Because unlike many female rulers in the premodern era, Wu Zetian did work to advance the station of fellow women. She took her status as the breaker of the glass ceiling as an opportunity to raise it by placing a ceiling on marriage dowries, lowering the mandatory mourning period for mothers, and commissioning a series of biographies of great Chinese women. Later her daughter and a female scholar would join her in something like a female cabinet that ran China. Wu also loosened up many other old laws, initiating amnesties and tax cuts for the people of China. She dismantled some old feudal structures, instituted the world’s first labor laws, and got rid of kangaroo courts for the lower classes, which would have the odd effect of making her something of a Marxist hero in the late 20th Century.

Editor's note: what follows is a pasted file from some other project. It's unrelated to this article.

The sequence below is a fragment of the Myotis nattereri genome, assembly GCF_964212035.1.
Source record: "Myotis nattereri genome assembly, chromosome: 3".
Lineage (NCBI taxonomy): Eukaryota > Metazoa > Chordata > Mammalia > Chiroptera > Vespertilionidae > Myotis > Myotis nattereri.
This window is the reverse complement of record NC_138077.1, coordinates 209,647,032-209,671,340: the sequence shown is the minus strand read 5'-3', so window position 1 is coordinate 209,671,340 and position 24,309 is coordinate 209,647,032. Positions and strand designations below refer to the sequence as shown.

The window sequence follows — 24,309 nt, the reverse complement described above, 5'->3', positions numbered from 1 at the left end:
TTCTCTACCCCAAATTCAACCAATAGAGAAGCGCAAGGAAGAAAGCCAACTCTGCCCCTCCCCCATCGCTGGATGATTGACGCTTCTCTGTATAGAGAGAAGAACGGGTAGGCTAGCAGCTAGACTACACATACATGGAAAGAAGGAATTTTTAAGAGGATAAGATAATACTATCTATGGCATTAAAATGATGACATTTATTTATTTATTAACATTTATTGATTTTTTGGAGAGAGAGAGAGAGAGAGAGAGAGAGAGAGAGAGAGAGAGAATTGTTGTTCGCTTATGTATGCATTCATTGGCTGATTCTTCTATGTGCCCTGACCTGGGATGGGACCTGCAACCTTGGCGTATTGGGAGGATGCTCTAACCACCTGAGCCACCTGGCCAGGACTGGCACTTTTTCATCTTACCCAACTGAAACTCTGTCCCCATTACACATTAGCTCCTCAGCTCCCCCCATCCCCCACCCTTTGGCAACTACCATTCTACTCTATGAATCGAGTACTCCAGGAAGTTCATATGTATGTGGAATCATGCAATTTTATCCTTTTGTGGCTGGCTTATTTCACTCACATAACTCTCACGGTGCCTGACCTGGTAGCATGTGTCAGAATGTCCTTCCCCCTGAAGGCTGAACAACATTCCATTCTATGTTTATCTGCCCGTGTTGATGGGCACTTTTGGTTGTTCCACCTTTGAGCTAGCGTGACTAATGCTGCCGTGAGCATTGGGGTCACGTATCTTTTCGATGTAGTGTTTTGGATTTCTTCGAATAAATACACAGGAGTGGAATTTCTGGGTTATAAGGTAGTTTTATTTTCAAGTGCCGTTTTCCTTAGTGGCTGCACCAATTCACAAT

Of course, being a Marxist hero has a downside. Wu Zetian organized one of the world’s first organized secret police forces, and instituted a reign of terror that later Communist societies would be jealous of. With dozens of spies and assassins running around, the usual “coup, then coup again” cycle of Chinese Imperial rule was abruptly stopped in its tracks. Within a few months of the secret police’s creation, they were throwing out plots like moms throw out dirty clothes when they clean kids' rooms. Yes, it is bad to have a secret police, but based on how many plots they uncovered you can’t blame Wu for keeping them around. At the apex of their power, two generals on the frontier that had only BEGUN to plan a coup found their heads on spikes within a year.